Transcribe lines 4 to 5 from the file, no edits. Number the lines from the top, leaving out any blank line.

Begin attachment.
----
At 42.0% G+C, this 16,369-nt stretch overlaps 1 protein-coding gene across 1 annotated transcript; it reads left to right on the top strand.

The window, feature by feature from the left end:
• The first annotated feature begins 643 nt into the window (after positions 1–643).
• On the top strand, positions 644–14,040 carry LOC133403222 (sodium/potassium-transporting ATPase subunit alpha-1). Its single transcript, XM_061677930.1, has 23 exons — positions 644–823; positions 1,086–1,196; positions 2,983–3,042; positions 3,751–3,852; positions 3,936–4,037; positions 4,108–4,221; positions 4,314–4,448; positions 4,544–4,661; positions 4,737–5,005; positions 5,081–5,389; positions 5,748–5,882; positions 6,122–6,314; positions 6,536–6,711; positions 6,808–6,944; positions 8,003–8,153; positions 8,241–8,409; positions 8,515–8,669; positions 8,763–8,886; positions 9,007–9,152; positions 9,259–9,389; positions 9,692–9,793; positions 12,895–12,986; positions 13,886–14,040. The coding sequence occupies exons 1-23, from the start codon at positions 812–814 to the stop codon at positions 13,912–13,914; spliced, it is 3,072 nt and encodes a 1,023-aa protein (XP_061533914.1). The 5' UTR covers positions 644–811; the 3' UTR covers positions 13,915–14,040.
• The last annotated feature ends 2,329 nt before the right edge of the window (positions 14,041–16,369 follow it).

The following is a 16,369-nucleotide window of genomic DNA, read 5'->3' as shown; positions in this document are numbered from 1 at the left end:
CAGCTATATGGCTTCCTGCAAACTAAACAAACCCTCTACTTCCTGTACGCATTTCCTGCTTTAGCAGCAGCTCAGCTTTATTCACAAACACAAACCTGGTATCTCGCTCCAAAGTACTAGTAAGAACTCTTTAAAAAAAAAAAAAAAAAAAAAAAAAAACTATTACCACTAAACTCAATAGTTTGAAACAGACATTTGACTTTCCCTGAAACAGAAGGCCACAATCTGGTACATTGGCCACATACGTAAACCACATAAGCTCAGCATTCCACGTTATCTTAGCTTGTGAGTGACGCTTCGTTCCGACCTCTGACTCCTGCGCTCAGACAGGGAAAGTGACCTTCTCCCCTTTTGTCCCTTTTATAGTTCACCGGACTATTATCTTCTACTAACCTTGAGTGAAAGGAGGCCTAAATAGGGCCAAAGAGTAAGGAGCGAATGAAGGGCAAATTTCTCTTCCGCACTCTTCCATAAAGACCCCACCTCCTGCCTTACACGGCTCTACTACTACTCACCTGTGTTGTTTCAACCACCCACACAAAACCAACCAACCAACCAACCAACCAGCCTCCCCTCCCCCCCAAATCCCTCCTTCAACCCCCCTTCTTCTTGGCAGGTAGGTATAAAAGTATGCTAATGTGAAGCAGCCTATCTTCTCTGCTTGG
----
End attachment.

• On the top strand, positions 644–14,040 carry LOC133403222 (sodium/potassium-transporting ATPase subunit alpha-1). Its single transcript, XM_061677930.1, has 23 exons — positions 644–823; positions 1,086–1,196; positions 2,983–3,042; positions 3,751–3,852; positions 3,936–4,037; positions 4,108–4,221; positions 4,314–4,448; positions 4,544–4,661; positions 4,737–5,005; positions 5,081–5,389; positions 5,748–5,882; positions 6,122–6,314; positions 6,536–6,711; positions 6,808–6,944; positions 8,003–8,153; positions 8,241–8,409; positions 8,515–8,669; positions 8,763–8,886; positions 9,007–9,152; positions 9,259–9,389; positions 9,692–9,793; positions 12,895–12,986; positions 13,886–14,040. The coding sequence occupies exons 1-23, from the start codon at positions 812–814 to the stop codon at positions 13,912–13,914; spliced, it is 3,072 nt and encodes a 1,023-aa protein (XP_061533914.1). The 5' UTR covers positions 644–811; the 3' UTR covers positions 13,915–14,040.
• The last annotated feature ends 2,329 nt before the right edge of the window (positions 14,041–16,369 follow it).